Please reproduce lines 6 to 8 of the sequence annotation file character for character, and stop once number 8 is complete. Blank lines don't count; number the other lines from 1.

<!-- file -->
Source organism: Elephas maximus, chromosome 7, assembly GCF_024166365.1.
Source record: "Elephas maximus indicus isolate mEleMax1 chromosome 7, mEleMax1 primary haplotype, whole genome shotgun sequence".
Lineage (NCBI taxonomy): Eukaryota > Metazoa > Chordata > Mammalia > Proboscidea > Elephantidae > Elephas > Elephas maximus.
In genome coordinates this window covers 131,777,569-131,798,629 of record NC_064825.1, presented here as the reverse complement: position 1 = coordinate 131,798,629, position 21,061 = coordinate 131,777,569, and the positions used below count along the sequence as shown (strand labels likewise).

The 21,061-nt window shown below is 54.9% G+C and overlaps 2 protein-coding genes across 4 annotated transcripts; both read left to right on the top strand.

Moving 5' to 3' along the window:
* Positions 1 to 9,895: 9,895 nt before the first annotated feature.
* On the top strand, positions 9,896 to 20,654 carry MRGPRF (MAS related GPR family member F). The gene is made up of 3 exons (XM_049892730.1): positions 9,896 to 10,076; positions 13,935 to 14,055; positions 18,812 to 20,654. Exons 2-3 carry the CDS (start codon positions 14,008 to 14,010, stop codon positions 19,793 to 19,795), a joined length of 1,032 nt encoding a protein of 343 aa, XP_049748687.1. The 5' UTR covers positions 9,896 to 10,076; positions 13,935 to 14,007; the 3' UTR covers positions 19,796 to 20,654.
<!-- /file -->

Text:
Moving 5' to 3' along the window:
* Positions 1 to 9,895: 9,895 nt before the first annotated feature.
* On the top strand, positions 9,896 to 20,654 carry MRGPRF (MAS related GPR family member F). The gene is made up of 3 exons (XM_049892730.1): positions 9,896 to 10,076; positions 13,935 to 14,055; positions 18,812 to 20,654. Exons 2-3 carry the CDS (start codon positions 14,008 to 14,010, stop codon positions 19,793 to 19,795), a joined length of 1,032 nt encoding a protein of 343 aa, XP_049748687.1. The 5' UTR covers positions 9,896 to 10,076; positions 13,935 to 14,007; the 3' UTR covers positions 19,796 to 20,654.